Black Cultural Center 30th Anniversary
Thirty years ago, three black student leaders began having a discussion with then
President, Dr. Angelo Volpe, to find a place for them to have support for one another
and programming. The Black Cultural Center was established in 1989, opening its doors
officially in August of 1990. In the spring of 1996, black students and staff voted
to rename the Cultural Center after Leona Lusk Officer, the first black graduate of
Tennessee Tech. She graduated from Tech in 1965 with a Bachelor of Science degree
in Elementary Education. Thirty years of support, education, networking and celebration.
During this pandemic era, we are not going to let that stop us from celebrating. Throughout Fall 2020 semester, we hope you join us for virtual programming, discussions and events. We hope to be able to celebrate in-person this spring. To register, please visit the links corresponding with the event you would like to attend.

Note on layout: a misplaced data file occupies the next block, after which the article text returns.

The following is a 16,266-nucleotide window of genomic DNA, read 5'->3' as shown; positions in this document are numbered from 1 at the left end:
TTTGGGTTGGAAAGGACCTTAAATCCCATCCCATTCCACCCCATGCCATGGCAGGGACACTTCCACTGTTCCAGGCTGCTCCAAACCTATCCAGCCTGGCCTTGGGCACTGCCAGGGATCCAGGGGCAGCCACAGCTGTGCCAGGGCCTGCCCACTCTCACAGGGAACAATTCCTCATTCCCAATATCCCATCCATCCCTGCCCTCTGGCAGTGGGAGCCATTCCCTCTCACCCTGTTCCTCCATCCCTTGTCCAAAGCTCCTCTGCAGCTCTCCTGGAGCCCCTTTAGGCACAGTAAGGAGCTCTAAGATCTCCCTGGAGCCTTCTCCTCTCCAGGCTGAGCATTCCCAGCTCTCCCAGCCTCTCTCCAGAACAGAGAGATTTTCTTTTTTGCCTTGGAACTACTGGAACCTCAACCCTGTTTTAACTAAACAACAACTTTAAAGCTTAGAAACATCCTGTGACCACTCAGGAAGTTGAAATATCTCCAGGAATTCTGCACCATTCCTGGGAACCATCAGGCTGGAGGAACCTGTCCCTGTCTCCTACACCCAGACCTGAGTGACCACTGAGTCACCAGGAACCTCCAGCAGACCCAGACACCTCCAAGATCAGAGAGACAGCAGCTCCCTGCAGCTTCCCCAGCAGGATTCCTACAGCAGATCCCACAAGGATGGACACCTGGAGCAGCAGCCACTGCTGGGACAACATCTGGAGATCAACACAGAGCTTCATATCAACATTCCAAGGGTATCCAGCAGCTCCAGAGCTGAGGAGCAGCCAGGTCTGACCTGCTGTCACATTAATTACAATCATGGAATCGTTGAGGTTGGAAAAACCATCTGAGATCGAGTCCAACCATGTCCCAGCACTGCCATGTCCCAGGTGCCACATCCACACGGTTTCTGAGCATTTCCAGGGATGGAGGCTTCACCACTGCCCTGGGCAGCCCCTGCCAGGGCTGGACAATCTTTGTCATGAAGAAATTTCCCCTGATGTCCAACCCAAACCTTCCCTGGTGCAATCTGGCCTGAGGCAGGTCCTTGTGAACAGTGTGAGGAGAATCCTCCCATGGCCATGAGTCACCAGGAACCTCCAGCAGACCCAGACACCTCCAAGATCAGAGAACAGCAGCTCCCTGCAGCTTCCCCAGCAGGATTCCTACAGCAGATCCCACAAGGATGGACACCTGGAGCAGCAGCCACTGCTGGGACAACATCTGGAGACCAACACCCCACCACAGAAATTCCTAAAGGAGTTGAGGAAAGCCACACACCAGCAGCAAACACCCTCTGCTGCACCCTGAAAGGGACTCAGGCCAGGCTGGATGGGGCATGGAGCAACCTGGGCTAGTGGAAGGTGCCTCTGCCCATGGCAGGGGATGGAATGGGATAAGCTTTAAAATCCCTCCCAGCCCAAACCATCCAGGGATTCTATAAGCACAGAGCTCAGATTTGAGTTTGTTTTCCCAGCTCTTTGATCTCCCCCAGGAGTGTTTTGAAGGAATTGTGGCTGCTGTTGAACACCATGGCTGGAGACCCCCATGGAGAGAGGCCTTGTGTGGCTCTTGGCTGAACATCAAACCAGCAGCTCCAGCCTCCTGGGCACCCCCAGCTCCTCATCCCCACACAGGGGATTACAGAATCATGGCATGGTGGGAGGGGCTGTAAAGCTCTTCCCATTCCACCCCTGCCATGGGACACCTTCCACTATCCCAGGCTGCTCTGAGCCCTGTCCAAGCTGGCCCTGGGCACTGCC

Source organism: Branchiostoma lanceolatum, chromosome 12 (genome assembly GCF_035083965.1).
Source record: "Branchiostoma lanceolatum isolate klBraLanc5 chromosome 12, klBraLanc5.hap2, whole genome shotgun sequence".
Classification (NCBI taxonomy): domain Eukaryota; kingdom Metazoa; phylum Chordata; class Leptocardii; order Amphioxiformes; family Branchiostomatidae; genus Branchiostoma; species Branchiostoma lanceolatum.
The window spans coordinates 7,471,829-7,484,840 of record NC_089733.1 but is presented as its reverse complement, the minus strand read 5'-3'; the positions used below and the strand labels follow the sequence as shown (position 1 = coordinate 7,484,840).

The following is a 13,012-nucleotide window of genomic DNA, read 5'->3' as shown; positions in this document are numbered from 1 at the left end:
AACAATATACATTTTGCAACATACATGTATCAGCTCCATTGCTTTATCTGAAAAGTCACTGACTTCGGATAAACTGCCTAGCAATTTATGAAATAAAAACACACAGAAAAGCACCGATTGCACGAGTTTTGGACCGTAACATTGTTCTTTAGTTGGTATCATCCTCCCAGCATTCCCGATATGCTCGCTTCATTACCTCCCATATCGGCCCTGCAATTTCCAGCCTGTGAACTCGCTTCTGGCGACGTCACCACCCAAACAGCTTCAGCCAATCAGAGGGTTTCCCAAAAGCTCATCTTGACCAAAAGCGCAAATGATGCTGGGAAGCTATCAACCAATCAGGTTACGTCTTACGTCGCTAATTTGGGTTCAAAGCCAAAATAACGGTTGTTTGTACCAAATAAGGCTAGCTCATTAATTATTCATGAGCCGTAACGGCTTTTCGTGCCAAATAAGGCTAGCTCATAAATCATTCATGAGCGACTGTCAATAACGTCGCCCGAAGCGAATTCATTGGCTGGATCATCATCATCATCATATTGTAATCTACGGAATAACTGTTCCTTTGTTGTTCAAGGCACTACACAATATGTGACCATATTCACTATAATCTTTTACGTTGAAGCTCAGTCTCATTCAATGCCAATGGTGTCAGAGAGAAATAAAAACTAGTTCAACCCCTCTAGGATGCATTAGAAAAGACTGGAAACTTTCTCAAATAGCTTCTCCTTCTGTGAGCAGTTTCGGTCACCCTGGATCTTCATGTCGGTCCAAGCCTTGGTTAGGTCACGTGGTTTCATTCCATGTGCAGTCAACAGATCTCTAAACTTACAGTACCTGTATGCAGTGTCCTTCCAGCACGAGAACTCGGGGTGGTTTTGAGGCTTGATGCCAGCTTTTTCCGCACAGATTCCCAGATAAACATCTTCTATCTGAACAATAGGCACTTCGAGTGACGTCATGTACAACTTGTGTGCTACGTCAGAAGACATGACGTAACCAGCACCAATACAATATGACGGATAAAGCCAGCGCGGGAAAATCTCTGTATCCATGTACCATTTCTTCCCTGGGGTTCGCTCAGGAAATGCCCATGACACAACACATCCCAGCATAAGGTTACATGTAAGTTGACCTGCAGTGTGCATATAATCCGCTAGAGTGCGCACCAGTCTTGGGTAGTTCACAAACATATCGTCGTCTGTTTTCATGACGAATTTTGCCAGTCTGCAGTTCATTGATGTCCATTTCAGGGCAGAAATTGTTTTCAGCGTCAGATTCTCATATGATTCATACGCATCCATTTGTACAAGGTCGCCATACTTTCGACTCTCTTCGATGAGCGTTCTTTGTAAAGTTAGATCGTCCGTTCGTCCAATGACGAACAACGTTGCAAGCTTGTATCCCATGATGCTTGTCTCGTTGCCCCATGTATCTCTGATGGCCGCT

University Archives Exhibits
Fall Semester 2020
Leona Lusk Officer Black Cultural Center Events Digital Exhibit – Opened September 14, 2020
- The digital exhibit provides an overview of the range of programming and events that the Black Cultural Center has hosted over the course of its 30 year history. The exhibit features digitized photographs, flyers, programs, brochures, and clippings from the Tech University Archives.
- Please note: The exhibit is best viewed on devices with large screens, such as laptops and desktop computers. The digital format allows viewers to interact with digitized documents and photographs in ways that in-person exhibits do not allow, such as zooming in on materials and downloading copies for themselves, and greater accessibility through transcripts and screen reader compliant PDFs.
Black Cultural Center History Exhibit – Now Open
- The digital exhibit describes the history of the Leona Lusk Officer Black Cultural Center.
Black Cultural Center Oral History Project